Canada has a reputation as an oversized polluter

Canada is the only G7 country to increase its emissions since 1990. As the climate crisis worsened over the past decade, Canada was the only country in this group whose emissions continued to climb. 

Canada has a history of weak climate targets, and has yet to meet even one.

We are interconnected with nature, and with each other. What we do to the planet and its living creatures, we do to ourselves.

This is the fundamental truth guiding our work at the David Suzuki Foundation.

About the David Suziki Foundation – Founded in 1990, the David Suzuki Foundation is a national, bilingual non-profit organization headquartered in Vancouver, with offices in Toronto and Montreal.

Through evidence-based research, education and policy analysis, we work to conserve and protect the natural environment, and help create a sustainable Canada. We regularly collaborate with non-profit and community organizations, all levels of government, businesses and individuals.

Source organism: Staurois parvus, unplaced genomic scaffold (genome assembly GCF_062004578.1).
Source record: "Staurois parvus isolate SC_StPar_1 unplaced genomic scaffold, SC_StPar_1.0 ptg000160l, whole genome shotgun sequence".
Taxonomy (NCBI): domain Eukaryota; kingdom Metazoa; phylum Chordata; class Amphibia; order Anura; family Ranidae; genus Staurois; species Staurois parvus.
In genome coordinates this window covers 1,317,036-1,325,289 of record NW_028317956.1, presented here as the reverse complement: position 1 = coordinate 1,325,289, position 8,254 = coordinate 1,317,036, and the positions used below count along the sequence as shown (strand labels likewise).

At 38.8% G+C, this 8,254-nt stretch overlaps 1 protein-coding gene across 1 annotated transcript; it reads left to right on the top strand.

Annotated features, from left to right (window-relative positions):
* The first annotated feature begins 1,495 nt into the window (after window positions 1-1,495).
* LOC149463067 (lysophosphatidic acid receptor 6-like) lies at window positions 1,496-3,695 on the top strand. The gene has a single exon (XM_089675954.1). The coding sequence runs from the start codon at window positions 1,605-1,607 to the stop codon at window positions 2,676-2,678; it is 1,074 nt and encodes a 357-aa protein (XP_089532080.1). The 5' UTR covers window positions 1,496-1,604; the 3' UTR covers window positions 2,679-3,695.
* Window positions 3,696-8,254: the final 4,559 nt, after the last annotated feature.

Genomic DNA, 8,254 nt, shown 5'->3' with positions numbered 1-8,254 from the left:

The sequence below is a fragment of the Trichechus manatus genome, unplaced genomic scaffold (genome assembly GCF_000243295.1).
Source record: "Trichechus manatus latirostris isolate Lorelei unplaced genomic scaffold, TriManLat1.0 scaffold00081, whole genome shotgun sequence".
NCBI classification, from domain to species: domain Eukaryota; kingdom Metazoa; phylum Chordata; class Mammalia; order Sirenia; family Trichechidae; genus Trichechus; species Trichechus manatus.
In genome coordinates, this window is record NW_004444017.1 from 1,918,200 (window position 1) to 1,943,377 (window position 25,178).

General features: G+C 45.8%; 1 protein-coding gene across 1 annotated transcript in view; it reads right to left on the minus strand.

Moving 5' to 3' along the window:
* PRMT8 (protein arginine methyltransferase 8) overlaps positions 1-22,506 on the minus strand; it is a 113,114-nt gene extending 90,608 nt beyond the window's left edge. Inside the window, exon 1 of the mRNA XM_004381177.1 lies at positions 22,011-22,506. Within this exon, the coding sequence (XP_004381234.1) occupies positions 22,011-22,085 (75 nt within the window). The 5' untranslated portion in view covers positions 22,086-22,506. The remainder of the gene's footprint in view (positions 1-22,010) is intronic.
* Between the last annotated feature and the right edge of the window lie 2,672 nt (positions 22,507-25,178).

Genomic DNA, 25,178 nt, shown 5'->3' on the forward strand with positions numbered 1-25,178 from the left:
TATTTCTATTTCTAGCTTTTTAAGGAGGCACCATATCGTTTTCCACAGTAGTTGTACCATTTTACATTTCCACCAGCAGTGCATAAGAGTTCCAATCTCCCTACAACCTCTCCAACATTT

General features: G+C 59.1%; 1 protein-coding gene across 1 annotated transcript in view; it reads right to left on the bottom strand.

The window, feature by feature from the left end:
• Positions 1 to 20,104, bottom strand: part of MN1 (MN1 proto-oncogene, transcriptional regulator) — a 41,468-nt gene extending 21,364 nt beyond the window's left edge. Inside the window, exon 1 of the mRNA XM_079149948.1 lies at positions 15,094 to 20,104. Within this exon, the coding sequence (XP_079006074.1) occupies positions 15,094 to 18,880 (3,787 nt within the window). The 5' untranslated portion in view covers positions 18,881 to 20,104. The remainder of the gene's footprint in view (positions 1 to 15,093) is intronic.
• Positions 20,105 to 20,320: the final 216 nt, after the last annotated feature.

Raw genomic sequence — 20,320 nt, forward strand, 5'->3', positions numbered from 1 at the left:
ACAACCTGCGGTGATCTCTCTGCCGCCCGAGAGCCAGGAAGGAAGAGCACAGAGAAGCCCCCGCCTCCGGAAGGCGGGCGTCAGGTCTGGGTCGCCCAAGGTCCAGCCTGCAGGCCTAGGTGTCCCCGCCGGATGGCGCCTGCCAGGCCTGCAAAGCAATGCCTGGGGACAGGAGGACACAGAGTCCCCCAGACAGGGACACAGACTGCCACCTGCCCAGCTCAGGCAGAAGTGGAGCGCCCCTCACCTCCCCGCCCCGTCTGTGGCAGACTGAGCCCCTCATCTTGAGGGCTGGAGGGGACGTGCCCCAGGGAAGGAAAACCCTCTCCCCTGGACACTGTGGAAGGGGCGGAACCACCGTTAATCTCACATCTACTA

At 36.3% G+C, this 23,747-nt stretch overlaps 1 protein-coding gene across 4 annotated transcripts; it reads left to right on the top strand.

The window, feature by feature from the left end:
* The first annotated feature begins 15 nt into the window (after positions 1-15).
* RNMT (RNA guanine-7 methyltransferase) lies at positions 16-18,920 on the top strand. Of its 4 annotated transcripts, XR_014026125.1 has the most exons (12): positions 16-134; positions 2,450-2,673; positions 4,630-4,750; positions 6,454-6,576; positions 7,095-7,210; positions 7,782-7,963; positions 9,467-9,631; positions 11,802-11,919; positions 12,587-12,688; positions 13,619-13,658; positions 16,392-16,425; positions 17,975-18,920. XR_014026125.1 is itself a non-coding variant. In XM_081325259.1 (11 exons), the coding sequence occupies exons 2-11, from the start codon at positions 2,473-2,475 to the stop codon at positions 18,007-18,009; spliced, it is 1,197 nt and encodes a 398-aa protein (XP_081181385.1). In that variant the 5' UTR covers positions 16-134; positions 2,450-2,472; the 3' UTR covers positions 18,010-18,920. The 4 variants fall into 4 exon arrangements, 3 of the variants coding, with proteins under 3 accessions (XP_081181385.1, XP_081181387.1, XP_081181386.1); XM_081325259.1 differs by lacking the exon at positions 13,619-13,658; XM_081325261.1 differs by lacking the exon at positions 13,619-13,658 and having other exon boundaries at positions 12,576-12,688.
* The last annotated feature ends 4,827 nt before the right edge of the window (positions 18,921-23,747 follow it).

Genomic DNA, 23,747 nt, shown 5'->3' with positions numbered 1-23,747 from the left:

Our mission is to protect nature’s diversity and the well-being of all life, now and for the future. Our vision is that we all act every day on the understanding that we are one with nature.

For more on the David Suzuki Foundation, click on .

For a report recently posted on Niagara At Large on Canada’s newly announced carbon emissions target, click on – .

NIAGARA AT LARGE Encourages You To Join The Conversation By Sharing Your Views On This Post In The Space Following The Bernie Sanders Quote Below.

“A Politician Thinks Of The Next Election. A Leader Thinks Of The Next Generation.” – Bernie Sanders


Leave a Reply

Fill in your details below or click an icon to log in: Logo

You are commenting using your account. Log Out /  Change )

Facebook photo

You are commenting using your Facebook account. Log Out /  Change )

Connecting to %s

This site uses Akismet to reduce spam. Learn how your comment data is processed.